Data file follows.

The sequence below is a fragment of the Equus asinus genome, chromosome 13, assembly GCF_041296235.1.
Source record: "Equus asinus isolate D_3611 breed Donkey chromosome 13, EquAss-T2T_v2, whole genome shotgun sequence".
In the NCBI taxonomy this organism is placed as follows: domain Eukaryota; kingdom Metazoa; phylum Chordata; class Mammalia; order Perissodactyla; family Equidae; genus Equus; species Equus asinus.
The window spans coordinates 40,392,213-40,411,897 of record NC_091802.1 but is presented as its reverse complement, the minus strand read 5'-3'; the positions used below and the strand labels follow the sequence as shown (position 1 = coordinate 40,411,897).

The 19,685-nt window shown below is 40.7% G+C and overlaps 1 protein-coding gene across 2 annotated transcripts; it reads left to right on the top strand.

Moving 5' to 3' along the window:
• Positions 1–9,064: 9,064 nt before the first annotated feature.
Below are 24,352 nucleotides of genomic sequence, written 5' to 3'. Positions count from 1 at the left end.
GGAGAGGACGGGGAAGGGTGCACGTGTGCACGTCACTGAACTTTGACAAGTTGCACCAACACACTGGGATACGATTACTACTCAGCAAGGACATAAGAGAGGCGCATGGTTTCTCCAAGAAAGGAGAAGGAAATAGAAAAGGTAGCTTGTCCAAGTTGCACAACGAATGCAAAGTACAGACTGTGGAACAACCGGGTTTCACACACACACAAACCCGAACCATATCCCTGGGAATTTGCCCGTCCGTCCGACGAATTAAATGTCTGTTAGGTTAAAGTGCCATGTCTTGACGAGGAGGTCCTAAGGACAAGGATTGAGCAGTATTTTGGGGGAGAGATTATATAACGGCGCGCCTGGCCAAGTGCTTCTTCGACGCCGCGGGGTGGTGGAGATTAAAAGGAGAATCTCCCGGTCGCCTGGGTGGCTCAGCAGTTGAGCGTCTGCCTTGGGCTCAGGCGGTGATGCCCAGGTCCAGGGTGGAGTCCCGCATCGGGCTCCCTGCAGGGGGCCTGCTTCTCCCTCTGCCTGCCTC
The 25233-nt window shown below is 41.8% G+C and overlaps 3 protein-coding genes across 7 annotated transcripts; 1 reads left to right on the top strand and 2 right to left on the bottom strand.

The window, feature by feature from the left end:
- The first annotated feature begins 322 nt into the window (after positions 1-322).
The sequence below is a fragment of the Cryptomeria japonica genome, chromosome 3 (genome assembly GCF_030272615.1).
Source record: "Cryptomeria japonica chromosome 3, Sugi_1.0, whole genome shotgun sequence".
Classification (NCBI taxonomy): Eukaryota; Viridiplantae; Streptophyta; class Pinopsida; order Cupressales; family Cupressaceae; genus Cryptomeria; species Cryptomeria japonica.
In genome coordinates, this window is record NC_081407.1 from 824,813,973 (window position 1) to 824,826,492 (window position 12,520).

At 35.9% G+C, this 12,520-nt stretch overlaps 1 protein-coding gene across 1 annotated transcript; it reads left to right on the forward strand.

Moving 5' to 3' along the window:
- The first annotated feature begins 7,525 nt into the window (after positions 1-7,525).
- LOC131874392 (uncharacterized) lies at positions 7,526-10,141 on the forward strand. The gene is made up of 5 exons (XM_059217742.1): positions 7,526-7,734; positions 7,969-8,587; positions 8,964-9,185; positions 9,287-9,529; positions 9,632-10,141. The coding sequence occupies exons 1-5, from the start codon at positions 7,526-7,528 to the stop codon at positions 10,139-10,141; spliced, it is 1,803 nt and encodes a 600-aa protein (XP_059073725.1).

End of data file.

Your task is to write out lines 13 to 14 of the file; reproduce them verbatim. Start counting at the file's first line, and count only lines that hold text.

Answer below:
The sequence below is a fragment of the Cryptomeria japonica genome, chromosome 3 (genome assembly GCF_030272615.1).
Source record: "Cryptomeria japonica chromosome 3, Sugi_1.0, whole genome shotgun sequence".